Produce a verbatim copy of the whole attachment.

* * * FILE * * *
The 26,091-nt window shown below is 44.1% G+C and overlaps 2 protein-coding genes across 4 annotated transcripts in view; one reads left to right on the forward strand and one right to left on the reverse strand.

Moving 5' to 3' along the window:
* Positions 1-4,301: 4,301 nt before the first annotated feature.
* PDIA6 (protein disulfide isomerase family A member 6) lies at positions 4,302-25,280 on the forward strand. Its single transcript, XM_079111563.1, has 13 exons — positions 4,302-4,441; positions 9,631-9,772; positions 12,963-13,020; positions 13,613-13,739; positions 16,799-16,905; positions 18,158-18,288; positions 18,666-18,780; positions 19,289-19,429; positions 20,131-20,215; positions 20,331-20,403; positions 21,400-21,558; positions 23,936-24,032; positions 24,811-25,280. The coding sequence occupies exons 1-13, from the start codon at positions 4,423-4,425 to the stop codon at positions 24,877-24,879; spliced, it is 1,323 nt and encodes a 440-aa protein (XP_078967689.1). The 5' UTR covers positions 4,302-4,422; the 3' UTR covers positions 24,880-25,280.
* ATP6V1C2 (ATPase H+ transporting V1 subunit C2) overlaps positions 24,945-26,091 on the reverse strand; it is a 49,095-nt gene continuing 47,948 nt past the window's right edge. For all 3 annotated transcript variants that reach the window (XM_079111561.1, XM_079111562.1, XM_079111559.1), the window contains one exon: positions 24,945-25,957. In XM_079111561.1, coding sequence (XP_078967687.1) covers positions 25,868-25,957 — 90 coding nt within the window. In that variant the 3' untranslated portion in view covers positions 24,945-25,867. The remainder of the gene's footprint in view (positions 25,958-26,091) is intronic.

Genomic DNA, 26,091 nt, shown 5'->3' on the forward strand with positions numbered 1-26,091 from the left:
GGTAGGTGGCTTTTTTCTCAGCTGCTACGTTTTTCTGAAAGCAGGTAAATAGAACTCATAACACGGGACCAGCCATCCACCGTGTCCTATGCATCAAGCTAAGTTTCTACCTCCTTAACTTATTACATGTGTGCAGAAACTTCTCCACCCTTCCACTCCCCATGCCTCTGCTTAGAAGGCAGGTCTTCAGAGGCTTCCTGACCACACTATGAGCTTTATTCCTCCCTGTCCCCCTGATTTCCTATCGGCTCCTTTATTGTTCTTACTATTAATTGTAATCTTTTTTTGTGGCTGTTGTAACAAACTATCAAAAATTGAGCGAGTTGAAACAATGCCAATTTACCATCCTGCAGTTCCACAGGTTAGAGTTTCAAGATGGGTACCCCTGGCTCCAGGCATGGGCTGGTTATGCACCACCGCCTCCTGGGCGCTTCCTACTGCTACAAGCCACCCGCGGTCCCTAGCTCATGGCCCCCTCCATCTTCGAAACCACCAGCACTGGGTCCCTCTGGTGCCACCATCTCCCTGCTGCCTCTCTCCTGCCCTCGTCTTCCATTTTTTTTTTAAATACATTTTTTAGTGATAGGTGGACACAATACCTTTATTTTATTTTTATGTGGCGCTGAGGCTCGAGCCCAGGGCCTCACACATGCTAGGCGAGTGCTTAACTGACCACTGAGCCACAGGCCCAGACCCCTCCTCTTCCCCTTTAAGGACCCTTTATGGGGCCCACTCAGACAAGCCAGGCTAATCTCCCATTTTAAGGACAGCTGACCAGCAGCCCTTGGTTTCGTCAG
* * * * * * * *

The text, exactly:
The 26,091-nt window shown below is 44.1% G+C and overlaps 2 protein-coding genes across 4 annotated transcripts in view; one reads left to right on the forward strand and one right to left on the reverse strand.

Moving 5' to 3' along the window:
* Positions 1-4,301: 4,301 nt before the first annotated feature.
* PDIA6 (protein disulfide isomerase family A member 6) lies at positions 4,302-25,280 on the forward strand. Its single transcript, XM_079111563.1, has 13 exons — positions 4,302-4,441; positions 9,631-9,772; positions 12,963-13,020; positions 13,613-13,739; positions 16,799-16,905; positions 18,158-18,288; positions 18,666-18,780; positions 19,289-19,429; positions 20,131-20,215; positions 20,331-20,403; positions 21,400-21,558; positions 23,936-24,032; positions 24,811-25,280. The coding sequence occupies exons 1-13, from the start codon at positions 4,423-4,425 to the stop codon at positions 24,877-24,879; spliced, it is 1,323 nt and encodes a 440-aa protein (XP_078967689.1). The 5' UTR covers positions 4,302-4,422; the 3' UTR covers positions 24,880-25,280.
* ATP6V1C2 (ATPase H+ transporting V1 subunit C2) overlaps positions 24,945-26,091 on the reverse strand; it is a 49,095-nt gene continuing 47,948 nt past the window's right edge. For all 3 annotated transcript variants that reach the window (XM_079111561.1, XM_079111562.1, XM_079111559.1), the window contains one exon: positions 24,945-25,957. In XM_079111561.1, coding sequence (XP_078967687.1) covers positions 25,868-25,957 — 90 coding nt within the window. In that variant the 3' untranslated portion in view covers positions 24,945-25,867. The remainder of the gene's footprint in view (positions 25,958-26,091) is intronic.

Genomic DNA, 26,091 nt, shown 5'->3' on the forward strand with positions numbered 1-26,091 from the left:
GGTAGGTGGCTTTTTTCTCAGCTGCTACGTTTTTCTGAAAGCAGGTAAATAGAACTCATAACACGGGACCAGCCATCCACCGTGTCCTATGCATCAAGCTAAGTTTCTACCTCCTTAACTTATTACATGTGTGCAGAAACTTCTCCACCCTTCCACTCCCCATGCCTCTGCTTAGAAGGCAGGTCTTCAGAGGCTTCCTGACCACACTATGAGCTTTATTCCTCCCTGTCCCCCTGATTTCCTATCGGCTCCTTTATTGTTCTTACTATTAATTGTAATCTTTTTTTGTGGCTGTTGTAACAAACTATCAAAAATTGAGCGAGTTGAAACAATGCCAATTTACCATCCTGCAGTTCCACAGGTTAGAGTTTCAAGATGGGTACCCCTGGCTCCAGGCATGGGCTGGTTATGCACCACCGCCTCCTGGGCGCTTCCTACTGCTACAAGCCACCCGCGGTCCCTAGCTCATGGCCCCCTCCATCTTCGAAACCACCAGCACTGGGTCCCTCTGGTGCCACCATCTCCCTGCTGCCTCTCTCCTGCCCTCGTCTTCCATTTTTTTTTTAAATACATTTTTTAGTGATAGGTGGACACAATACCTTTATTTTATTTTTATGTGGCGCTGAGGCTCGAGCCCAGGGCCTCACACATGCTAGGCGAGTGCTTAACTGACCACTGAGCCACAGGCCCAGACCCCTCCTCTTCCCCTTTAAGGACCCTTTATGGGGCCCACTCAGACAAGCCAGGCTAATCTCCCATTTTAAGGACAGCTGACCAGCAGCCCTTGGTTTCGTCAG